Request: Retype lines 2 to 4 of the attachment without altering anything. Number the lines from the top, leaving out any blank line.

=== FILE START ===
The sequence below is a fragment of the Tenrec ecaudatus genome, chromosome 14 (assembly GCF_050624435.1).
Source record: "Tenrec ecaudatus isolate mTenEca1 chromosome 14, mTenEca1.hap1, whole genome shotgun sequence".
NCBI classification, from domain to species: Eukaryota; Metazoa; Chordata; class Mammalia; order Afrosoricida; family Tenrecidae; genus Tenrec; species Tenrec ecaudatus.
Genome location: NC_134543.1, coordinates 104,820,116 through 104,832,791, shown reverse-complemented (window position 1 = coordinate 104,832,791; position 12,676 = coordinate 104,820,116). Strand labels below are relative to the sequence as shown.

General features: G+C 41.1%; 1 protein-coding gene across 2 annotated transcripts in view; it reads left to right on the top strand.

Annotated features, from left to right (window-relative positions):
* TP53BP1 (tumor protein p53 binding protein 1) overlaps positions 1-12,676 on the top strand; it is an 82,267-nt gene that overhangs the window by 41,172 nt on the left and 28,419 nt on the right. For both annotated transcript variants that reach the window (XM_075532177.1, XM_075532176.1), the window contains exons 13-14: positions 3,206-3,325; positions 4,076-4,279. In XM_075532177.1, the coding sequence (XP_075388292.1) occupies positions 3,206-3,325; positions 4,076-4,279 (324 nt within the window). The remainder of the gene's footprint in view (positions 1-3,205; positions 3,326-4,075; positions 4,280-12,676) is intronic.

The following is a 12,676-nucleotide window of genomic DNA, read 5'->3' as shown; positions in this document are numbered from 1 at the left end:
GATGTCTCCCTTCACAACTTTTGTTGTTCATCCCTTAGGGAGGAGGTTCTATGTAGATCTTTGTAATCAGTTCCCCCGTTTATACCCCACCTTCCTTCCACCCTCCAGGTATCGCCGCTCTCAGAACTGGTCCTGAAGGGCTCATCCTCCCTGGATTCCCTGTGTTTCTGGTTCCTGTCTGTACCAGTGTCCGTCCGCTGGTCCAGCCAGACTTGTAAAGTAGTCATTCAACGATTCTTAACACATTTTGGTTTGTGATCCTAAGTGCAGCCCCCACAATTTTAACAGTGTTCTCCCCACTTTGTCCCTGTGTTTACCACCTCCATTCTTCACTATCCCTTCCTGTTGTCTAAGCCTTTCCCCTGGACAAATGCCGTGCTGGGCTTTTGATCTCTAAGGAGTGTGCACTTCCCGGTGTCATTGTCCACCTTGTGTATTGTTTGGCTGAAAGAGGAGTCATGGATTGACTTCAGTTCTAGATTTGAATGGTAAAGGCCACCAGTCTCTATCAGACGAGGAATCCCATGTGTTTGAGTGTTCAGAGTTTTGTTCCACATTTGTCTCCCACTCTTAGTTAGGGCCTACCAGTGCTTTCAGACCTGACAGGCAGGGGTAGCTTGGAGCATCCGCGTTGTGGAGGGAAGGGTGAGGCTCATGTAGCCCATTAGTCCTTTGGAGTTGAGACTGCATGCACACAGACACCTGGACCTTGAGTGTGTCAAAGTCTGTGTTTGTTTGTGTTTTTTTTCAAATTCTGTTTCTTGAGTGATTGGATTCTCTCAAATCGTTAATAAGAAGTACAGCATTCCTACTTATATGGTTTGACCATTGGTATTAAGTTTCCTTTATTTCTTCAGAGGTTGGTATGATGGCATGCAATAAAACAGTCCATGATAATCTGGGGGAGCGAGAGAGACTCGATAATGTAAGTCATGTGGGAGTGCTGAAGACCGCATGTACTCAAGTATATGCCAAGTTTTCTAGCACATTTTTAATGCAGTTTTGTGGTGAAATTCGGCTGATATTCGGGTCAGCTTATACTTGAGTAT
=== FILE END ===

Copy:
Source record: "Tenrec ecaudatus isolate mTenEca1 chromosome 14, mTenEca1.hap1, whole genome shotgun sequence".
NCBI classification, from domain to species: Eukaryota; Metazoa; Chordata; class Mammalia; order Afrosoricida; family Tenrecidae; genus Tenrec; species Tenrec ecaudatus.
Genome location: NC_134543.1, coordinates 104,820,116 through 104,832,791, shown reverse-complemented (window position 1 = coordinate 104,832,791; position 12,676 = coordinate 104,820,116). Strand labels below are relative to the sequence as shown.